The Aldabreshin system of divination started as background detail in The Swordsman’s Oath, drawing on the various divinations I’d come across in my studies of Ancient Greece and Rome, where it was, to some people at least, very influential. When I was planning the Aldabreshin Compass series, I knew I had to get the specifics defined, for much the same reasons as I define my systems of magic. By then I also had the benefits of the research I’d been doing into symbols as I used the Forest/Mountain runes through the first series of Tales.
So I brought all that together with some further research into the Tarot, the I-Ching, palmistry, the interpretation of dreams and all sorts of other divination from folklore around the world. I also read up on the history of the zodiac as we know it today and used bits of the original Babylonian framework to hang these other ideas on.
It’s all come together with a coherence that’s fascinating in itself and really useful for me as a novelist. It also presents some intriguing challenges when what the heavenly or earthly compasses are telling a character is at odds with what I had planned for the story. I have to stay true to the character’s world view, so that’s definitely where my imagination and lateral thinking skills get called upon. What I might have planned can end up in the bin.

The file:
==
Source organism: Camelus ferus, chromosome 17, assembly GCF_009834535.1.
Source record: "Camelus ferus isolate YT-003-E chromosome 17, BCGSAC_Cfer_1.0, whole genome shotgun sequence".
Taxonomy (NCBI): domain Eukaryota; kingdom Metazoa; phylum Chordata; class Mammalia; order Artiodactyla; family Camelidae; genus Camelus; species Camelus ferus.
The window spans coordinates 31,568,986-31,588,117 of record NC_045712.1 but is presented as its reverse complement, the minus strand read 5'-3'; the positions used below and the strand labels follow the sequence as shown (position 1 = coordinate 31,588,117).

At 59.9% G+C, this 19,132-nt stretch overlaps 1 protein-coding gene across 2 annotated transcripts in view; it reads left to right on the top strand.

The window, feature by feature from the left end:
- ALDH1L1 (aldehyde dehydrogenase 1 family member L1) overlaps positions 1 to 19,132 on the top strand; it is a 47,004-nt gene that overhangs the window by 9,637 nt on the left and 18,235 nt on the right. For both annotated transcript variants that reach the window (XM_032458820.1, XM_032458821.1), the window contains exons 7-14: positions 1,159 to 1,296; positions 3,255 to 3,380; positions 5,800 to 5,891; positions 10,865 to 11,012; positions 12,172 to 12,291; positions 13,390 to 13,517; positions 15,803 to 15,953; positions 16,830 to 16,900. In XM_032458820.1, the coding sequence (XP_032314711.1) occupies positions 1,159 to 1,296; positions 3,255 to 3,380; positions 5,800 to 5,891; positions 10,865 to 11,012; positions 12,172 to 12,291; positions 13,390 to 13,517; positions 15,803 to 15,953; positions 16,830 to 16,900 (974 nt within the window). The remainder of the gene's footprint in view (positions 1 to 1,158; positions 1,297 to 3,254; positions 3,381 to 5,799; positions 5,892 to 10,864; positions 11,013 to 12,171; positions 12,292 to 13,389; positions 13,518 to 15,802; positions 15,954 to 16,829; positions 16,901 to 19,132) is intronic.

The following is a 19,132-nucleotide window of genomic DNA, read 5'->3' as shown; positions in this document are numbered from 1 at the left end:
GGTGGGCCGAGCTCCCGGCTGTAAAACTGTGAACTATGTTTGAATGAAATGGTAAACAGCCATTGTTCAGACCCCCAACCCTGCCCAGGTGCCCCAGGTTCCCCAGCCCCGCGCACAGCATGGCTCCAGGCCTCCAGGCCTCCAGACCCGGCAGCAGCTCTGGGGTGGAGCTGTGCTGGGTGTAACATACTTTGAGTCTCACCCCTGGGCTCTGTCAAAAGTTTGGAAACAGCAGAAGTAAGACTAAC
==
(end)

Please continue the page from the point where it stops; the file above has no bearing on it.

Hadrumal, in your books, is constantly forced to maintain wizardry's wary balance with mainland life. Do you see this as realising the realistic consequences of magical abilities, and, if so, did you set out to do this, or did it turn up along the way?
I saw this balancing act would be necessary from the outset. Magic, fundamentally, is power and power is slippery stuff. Life at the top of any society can be remarkably precarious, especially if the folk on the lower levels of the pyramid get too resentful, scared, impatient, hungry, educated... Ask the ghosts of emperors from Ancient Rome to early twentieth century Russia, and consider what regimes like North Korea and Burma/Myanmar have to do to enforce their control nowadays. Assuming my wizards don’t want to become tyrant-sorcerers, they have to tread carefully.